My Labor Day “I Love My Job Because I Meet the Most Amazing People” Column
There can be no doubt that I love my job. Interviewing celebrities and interesting people is pure joy for me, and there is an abundance of fascinating folks all around us. It seems everyone has great stories to tell, and I love to put the spotlight on them.
I am lucky enough to get the opportunity to chat with an assortment of creative and famous individuals during the Television Critics Association’s press tours. Some interviews produce funny moments, others can be emotional and unexpectedly prophetic. All of that happened last summer when I asked Robin Williams some questions during the interview panel for the new CBS comedy The Crazy Ones.
Robin was rather sedate during the Q&A until I brought up the show’s poignant moments and mentioned there’s nothing more heart-wrenching than a sad clown, like Pagliacci — and I asked him “What makes you happy?”
That’s all the Oscar-winning actor and comic genius needed to break into a sidesplitting riff. He faked crying about the “sad clown you wake up next to and go ‘Oh, my god, what are those big feet doing in the bed?’” Then he explained about balancing the comedy in the show. “You’re funny and then there’s that moment of tenderness. But you have to be very careful that it doesn’t go into too much sentimentality. There’s the sad clown, or the melancholy mime which sits next to the sad clown in a box with a window looking out.”
You had to be there, but if you can imagine the ultimate funnyman getting crazy and making a roomful of mostly grumpy, jaded journalists roar with belly-laughs, that was Robin Williams the great entertainer. But I wanted him to get serious and give me a real answer to my question about what makes him happy. I wanted to know and asked, “Are you in a happy place now? Are you thrilled to be doing this comedy and you don’t have to go on the road? Talk about that.”
“I will. Yes, I will, because I’m a sad clown” Robin said, jumping to his feet, and getting tangled in his microphone wires. That produced more comedy riffing. But I pressed for an answer and repeated, “What’s making you happy these days?”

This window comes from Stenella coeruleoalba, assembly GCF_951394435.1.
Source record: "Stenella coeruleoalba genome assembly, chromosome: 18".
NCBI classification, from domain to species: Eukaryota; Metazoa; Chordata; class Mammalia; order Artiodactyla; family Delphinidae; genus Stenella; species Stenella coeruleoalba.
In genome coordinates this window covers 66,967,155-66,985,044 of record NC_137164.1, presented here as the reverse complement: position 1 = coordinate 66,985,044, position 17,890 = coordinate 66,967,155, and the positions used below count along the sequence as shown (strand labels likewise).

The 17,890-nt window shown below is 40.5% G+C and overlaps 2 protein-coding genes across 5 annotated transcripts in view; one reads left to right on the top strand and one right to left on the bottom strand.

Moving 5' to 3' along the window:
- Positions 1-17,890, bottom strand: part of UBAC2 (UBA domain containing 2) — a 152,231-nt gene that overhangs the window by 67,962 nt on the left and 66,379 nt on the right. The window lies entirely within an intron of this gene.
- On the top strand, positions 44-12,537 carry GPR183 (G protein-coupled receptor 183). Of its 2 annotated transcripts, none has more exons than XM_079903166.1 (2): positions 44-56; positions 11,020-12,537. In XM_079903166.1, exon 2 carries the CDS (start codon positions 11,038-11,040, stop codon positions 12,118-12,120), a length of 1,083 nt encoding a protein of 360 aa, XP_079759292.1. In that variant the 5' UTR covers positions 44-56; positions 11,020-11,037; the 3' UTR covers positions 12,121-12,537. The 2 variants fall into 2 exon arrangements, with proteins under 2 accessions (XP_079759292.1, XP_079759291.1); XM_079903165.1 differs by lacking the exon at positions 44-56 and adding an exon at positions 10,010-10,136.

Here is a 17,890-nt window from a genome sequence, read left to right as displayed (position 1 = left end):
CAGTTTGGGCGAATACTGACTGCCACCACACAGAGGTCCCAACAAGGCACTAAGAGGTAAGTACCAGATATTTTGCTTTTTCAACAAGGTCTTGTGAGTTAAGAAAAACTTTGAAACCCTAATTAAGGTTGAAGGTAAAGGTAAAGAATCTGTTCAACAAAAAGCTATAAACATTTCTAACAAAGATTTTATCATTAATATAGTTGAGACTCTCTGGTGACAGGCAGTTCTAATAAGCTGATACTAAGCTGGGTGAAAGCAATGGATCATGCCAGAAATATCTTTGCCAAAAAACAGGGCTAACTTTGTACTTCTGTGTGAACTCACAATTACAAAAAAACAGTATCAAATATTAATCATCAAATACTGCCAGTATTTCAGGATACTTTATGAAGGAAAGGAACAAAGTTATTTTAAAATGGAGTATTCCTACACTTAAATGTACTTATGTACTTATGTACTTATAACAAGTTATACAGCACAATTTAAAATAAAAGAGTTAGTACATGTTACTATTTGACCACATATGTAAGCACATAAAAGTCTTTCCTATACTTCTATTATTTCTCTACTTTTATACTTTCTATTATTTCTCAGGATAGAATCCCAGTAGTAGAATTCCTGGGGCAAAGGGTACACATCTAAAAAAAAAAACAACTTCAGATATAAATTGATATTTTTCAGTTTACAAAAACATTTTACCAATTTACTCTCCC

Robin settled down and said, “What makes me happy? My family, work, and I think, being around and creating. Like, when I’m not doing this show, I get to do something called ‘Set List’ once in a while. It’s like an improv show where you get seven suggestions and you put together an improvised set like a stand-up comedy set. That’s a joy. That’s the happy clown. But the idea of being around, and riding a bike is one of my happiest moments.”
I asked Robin about his kids, and this was our exchange: Margie — “Robin, you’ve got kids?” Robin — “Yes, ma’am, some that I know of.” Margie — “Okay. Do they think you are funny? Do they work with you in any way?” Robin — “My kids. I have three, and I’ve worked with my daughter, who is wonderful. One son is married and he’s in the virtual business right now. He’s working in a startup company in San Francisco. Yeah, they were always the toughest audience of all. They would go, ‘Don’t do that, dad.’ You know, I realize I’ve got years of therapy to deal with this.” He noted that his TV daughter Sarah Michelle Gellar, in terms of her character “is a bit more like a combination of my son and my daughter, understanding but at the same time tough.”
Robin also mentioned to me, “I thought of a line my daughter once said about me being funny. When asked, ‘Do you laugh?’ She said, ‘All the time. Even our pets laugh.’”
Robin and I talked again later at the CBS party and got a picture together. We mostly talked about my sister’s store in New Jersey, AJ’s Bike Shop, where I learned how to fix a flat tire. Robin was impressed and told me he always has his bike tire repair kit when he rides up and down the hills of the San Francisco Bay area on his ten-speed. “It’s just the best. It feels like you’re flying.” There was joy in his eyes, and I saw it. That’s why I love my job.